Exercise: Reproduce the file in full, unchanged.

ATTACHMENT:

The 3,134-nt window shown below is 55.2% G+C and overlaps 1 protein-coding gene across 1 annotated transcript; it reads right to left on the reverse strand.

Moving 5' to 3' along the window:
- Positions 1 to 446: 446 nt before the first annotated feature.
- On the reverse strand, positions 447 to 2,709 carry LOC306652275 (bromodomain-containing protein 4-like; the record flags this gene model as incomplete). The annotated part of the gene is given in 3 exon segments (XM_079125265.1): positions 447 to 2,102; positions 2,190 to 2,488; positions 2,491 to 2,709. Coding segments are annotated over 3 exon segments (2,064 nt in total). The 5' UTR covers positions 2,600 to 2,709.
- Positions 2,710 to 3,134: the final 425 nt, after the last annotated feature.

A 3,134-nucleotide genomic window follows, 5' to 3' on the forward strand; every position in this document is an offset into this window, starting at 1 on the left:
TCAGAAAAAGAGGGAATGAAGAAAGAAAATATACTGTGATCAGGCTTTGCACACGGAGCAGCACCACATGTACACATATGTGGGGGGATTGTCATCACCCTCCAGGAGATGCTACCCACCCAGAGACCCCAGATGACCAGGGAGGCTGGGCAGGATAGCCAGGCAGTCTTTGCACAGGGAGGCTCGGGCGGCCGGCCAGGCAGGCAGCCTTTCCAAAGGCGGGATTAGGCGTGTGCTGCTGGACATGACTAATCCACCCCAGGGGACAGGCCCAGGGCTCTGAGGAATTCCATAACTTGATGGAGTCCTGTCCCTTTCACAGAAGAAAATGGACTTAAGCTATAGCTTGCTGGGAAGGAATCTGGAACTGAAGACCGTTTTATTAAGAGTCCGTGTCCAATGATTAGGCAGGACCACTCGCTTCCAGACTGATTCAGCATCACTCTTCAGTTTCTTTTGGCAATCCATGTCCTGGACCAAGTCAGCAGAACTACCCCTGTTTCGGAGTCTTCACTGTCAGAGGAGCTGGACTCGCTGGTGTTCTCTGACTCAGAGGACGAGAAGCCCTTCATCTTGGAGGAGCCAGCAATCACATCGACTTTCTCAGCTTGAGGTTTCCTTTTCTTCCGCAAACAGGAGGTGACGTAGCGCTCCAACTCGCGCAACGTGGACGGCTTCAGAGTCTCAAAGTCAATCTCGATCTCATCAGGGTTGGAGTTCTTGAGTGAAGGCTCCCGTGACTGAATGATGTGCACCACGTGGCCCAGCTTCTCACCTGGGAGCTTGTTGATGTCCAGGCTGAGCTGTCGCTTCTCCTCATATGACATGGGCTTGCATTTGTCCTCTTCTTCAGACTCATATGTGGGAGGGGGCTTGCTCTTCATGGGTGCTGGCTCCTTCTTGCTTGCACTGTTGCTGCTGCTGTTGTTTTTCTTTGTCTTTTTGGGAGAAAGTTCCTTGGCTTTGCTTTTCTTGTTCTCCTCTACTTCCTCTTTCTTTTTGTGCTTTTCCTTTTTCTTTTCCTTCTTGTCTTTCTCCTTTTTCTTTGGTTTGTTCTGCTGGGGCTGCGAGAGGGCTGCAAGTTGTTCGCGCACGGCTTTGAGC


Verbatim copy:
The 3,134-nt window shown below is 55.2% G+C and overlaps 1 protein-coding gene across 1 annotated transcript; it reads right to left on the reverse strand.

Moving 5' to 3' along the window:
- Positions 1 to 446: 446 nt before the first annotated feature.
- On the reverse strand, positions 447 to 2,709 carry LOC306652275 (bromodomain-containing protein 4-like; the record flags this gene model as incomplete). The annotated part of the gene is given in 3 exon segments (XM_079125265.1): positions 447 to 2,102; positions 2,190 to 2,488; positions 2,491 to 2,709. Coding segments are annotated over 3 exon segments (2,064 nt in total). The 5' UTR covers positions 2,600 to 2,709.
- Positions 2,710 to 3,134: the final 425 nt, after the last annotated feature.

A 3,134-nucleotide genomic window follows, 5' to 3' on the forward strand; every position in this document is an offset into this window, starting at 1 on the left:
TCAGAAAAAGAGGGAATGAAGAAAGAAAATATACTGTGATCAGGCTTTGCACACGGAGCAGCACCACATGTACACATATGTGGGGGGATTGTCATCACCCTCCAGGAGATGCTACCCACCCAGAGACCCCAGATGACCAGGGAGGCTGGGCAGGATAGCCAGGCAGTCTTTGCACAGGGAGGCTCGGGCGGCCGGCCAGGCAGGCAGCCTTTCCAAAGGCGGGATTAGGCGTGTGCTGCTGGACATGACTAATCCACCCCAGGGGACAGGCCCAGGGCTCTGAGGAATTCCATAACTTGATGGAGTCCTGTCCCTTTCACAGAAGAAAATGGACTTAAGCTATAGCTTGCTGGGAAGGAATCTGGAACTGAAGACCGTTTTATTAAGAGTCCGTGTCCAATGATTAGGCAGGACCACTCGCTTCCAGACTGATTCAGCATCACTCTTCAGTTTCTTTTGGCAATCCATGTCCTGGACCAAGTCAGCAGAACTACCCCTGTTTCGGAGTCTTCACTGTCAGAGGAGCTGGACTCGCTGGTGTTCTCTGACTCAGAGGACGAGAAGCCCTTCATCTTGGAGGAGCCAGCAATCACATCGACTTTCTCAGCTTGAGGTTTCCTTTTCTTCCGCAAACAGGAGGTGACGTAGCGCTCCAACTCGCGCAACGTGGACGGCTTCAGAGTCTCAAAGTCAATCTCGATCTCATCAGGGTTGGAGTTCTTGAGTGAAGGCTCCCGTGACTGAATGATGTGCACCACGTGGCCCAGCTTCTCACCTGGGAGCTTGTTGATGTCCAGGCTGAGCTGTCGCTTCTCCTCATATGACATGGGCTTGCATTTGTCCTCTTCTTCAGACTCATATGTGGGAGGGGGCTTGCTCTTCATGGGTGCTGGCTCCTTCTTGCTTGCACTGTTGCTGCTGCTGTTGTTTTTCTTTGTCTTTTTGGGAGAAAGTTCCTTGGCTTTGCTTTTCTTGTTCTCCTCTACTTCCTCTTTCTTTTTGTGCTTTTCCTTTTTCTTTTCCTTCTTGTCTTTCTCCTTTTTCTTTGGTTTGTTCTGCTGGGGCTGCGAGAGGGCTGCAAGTTGTTCGCGCACGGCTTTGAGC